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The Cuban Economy and the Latest the Chicken-or-the-Egg Paradox

Once again, Castro's leaders grapple with the relationship between productive incapacity and insufficient wages

La Habana
The Chicken or the Egg?
The Chicken or the Egg? Prozesa

The age-old dilemma about which came first, the chicken or the egg, which since ancient times has generated so many philosophical disquisitions, has its very own version in Cuba; more down-to-earth, but no less useless. This one is about the relationship between productive incapacity and insufficient salaries, and we have seen it several times before.

The last took place on October 13 and 14, 2020 on the television program Mesa Redonda, hosted by Marino Murillo Jorge, head of the Permanent Commission for the Implementation of the (Economic) Guidelines; and Alejandro Gil Fernández, Finance and Planning Minister.

The first time occurred with the loss of the Soviet subsidies, which had artificially sustained the Cuban economy for three decades. At that time, instead of restoring a market economy, to alleviate the crisis the Government decided to implement a package of partial and temporary measures between 1993-1994, while side-stepping the changes that the economy demanded, and holding out hope for the appearance of a new benefactor. The result: the crisis worsened.

The second time came 15 years later, on February 24, 2008. Raúl Castro was appointed President of the Council of State and Ministers on that day, presenting a series of changes aimed, essentially, in his words, at the sustained growth of the national economy, the satisfaction of the population's basic needs, the progressive revaluationX of the Cuban peso, and the recovery of the wage function. According to his scheme - applied to the dilemma between the chicken and the egg - the growth of the economy would lead to the recovery of wages without the need to return to a market economy. The result was the same: the crisis worsened.

The third occurred in February 2014, when at the closing of the 20th Congress of the Workers' Central Union of Cuba (CTC), the president of the Councils of State and Ministers synthesized the problem in a few words. Salaries, they said, "do not satisfy all the needs of the worker and his family, generate demotivation and apathy towards work, undermine discipline, encourage the exodus of qualified personnel to better-paid activities, and discourage the promotion of the most capable and discilpined to higher positions." They concluded that "to distribute wealth, we must first create it, and to do this we must steadily boost efficiency and productivity." That is: first production, then salaries. But the result did not change: the crisis continued to worsen.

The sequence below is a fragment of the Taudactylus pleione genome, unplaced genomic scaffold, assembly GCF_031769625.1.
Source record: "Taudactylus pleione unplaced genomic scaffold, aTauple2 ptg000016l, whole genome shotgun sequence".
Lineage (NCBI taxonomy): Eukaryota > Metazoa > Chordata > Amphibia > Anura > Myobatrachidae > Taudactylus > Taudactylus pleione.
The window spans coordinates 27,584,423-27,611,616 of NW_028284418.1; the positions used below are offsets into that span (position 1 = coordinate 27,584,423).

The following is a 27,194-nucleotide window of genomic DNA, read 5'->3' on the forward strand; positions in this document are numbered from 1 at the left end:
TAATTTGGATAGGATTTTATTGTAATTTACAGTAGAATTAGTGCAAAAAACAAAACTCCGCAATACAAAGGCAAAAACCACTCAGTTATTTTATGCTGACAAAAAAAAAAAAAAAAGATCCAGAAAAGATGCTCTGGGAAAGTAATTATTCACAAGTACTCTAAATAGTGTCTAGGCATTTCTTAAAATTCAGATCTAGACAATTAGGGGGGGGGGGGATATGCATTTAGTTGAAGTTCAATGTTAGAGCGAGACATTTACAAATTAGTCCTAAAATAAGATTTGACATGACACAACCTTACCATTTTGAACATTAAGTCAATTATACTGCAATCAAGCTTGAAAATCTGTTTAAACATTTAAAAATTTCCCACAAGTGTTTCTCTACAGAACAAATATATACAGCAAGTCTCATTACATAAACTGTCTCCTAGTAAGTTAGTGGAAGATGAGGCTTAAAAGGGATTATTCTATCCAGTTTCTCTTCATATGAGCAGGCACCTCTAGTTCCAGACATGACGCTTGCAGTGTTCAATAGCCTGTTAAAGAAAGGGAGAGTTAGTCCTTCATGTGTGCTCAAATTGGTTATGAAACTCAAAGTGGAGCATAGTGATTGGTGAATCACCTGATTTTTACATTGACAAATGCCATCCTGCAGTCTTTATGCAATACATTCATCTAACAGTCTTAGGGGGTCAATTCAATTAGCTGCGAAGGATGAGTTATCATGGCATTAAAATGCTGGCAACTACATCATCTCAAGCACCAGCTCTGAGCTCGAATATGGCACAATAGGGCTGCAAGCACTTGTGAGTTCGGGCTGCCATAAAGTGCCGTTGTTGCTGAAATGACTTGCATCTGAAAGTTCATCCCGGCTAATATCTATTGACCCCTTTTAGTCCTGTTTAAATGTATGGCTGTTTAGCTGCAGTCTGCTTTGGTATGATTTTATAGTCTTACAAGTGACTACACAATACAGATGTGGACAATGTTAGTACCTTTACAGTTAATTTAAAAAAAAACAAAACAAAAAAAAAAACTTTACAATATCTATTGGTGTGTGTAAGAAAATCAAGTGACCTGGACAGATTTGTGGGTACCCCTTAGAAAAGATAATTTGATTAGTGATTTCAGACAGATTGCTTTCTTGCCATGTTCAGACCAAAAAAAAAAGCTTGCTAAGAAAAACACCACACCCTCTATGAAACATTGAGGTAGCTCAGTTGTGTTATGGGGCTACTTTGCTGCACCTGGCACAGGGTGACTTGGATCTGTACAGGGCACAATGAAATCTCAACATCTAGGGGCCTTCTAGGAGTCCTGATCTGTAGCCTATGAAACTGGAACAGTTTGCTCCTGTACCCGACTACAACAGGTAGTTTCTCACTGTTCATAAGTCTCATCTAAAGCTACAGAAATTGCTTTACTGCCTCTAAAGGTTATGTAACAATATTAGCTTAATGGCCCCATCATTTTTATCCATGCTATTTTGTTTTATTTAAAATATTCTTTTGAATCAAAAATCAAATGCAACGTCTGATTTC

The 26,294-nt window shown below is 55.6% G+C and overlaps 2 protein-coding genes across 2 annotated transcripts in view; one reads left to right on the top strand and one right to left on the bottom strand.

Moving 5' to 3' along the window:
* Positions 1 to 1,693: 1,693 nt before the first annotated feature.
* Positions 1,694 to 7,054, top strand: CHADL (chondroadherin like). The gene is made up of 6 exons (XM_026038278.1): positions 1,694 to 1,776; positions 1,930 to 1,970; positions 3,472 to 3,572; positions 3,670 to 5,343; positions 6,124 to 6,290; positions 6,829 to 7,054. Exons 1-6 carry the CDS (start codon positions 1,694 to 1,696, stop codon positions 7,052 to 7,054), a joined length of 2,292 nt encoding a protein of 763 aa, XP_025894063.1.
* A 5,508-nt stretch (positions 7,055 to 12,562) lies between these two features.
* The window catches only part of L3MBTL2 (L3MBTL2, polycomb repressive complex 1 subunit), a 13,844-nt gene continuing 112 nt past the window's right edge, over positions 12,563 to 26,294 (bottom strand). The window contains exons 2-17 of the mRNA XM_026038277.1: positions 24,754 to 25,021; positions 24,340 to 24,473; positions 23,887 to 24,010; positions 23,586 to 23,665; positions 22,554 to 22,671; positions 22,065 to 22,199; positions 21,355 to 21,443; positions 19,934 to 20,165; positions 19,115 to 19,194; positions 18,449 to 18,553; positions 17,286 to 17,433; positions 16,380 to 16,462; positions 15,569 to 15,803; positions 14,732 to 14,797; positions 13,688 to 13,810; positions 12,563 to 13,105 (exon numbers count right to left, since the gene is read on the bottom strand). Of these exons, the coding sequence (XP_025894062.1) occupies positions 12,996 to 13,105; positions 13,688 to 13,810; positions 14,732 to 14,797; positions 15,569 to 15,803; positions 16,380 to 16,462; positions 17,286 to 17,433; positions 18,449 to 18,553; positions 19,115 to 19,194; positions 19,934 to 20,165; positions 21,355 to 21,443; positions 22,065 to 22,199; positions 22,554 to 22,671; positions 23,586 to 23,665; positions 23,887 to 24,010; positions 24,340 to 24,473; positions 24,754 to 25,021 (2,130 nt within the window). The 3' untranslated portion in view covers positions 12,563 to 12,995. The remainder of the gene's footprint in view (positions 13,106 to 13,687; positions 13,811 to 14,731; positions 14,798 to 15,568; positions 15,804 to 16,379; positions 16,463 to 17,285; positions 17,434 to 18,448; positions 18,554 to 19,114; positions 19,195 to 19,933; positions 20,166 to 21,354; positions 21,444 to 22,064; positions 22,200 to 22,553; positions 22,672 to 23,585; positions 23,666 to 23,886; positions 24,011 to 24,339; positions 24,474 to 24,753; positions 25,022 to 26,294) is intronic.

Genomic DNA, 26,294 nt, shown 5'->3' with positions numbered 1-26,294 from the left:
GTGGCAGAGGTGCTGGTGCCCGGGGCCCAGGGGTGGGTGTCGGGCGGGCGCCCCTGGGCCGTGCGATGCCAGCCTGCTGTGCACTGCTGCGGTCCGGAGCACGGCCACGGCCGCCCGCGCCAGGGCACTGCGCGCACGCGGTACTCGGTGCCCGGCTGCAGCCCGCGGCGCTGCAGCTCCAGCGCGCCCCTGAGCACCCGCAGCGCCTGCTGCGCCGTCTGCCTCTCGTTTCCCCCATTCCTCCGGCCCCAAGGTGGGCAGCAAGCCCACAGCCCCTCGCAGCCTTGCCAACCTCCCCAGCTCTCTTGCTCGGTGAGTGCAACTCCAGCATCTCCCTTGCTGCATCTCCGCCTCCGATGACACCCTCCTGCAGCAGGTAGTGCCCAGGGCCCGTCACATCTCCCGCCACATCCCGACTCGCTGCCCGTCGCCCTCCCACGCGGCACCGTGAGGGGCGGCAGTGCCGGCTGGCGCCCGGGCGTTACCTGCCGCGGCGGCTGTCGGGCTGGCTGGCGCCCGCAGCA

The fourth just happened, in October 2020, when Marino Murillo and Alejandro Gil explained a new strategy and the sequence of the steps to solve the dilemma between the chicken and the egg. This time the socialist economy will definitively demonstrate that it is "prosperous and sustainable."

The fact that only what is produced can be distributed is an obvious truism requiring no proof. Without increased production there will be no improvement in living conditions, this being so evident that it goes without saying. At the same time, if wages do not improve, people will not be willing to produce.

The debate should focus on why the centralized planned economy has failed in Cuba, and elsewhere. It suffices to focus one's attention on what the regime does not want to see: Cubans, unmotivated, are not willing to make an effort today to enjoy an uncertain future, as our grandparents and parents did, who worked hard for more than 60 years to "enjoy" rises in prices, shortages and endless lines.

Where should they start, then? Well, with producers' participation as subjects and not as objects of a party and an ideology. This is a problem that, although it may have been generated by only some, affects everyone, and cannot be solved without everyone's participation. But participation implies the implementation of comprehensive reform, instituting everything from private property to certain freedoms. Without these steps there will be no solution, but to take them requires something the Cuban authorities lack: political will.

Meanwhile, Marino Murillo and Alejandro Gil insist on the chimerical idea of developing an efficient economy while preserving the very cause of the previous failures: centralized planning, defined by the President of the Republic as the first task of the "new strategy." Meanwhile - they have explained - the rationing book will be maintained, recognized as the ideal way to distribute poverty.

The plan presented, based on the assumption that more attractive wages and fewer gratuities will generate greater interest in working, and that the inevitable monetary devaluation will stimulate exports, does not take into account that the wage increase will be eaten up by the increase in prices. It is a plan reflecting a failure to realize that the current model is based on a false conception of human nature, and removes people's incentive to produce more or provide better services.

Continuing to experiment by incorporating some elements of the market economy, but without economic freedom, is a fool's errand. And this can only be put down to an inexcusable ignorance of basic economic principles, or the intention to "continue to buy time" while waiting for a new sponsor, or for the "enemy", after the next elections in the US, to help us continue to hobble along, without changing. This is a path that, by increasing social tensions, could lead to a violent outcome, which would be disastrous for both the people and the government.

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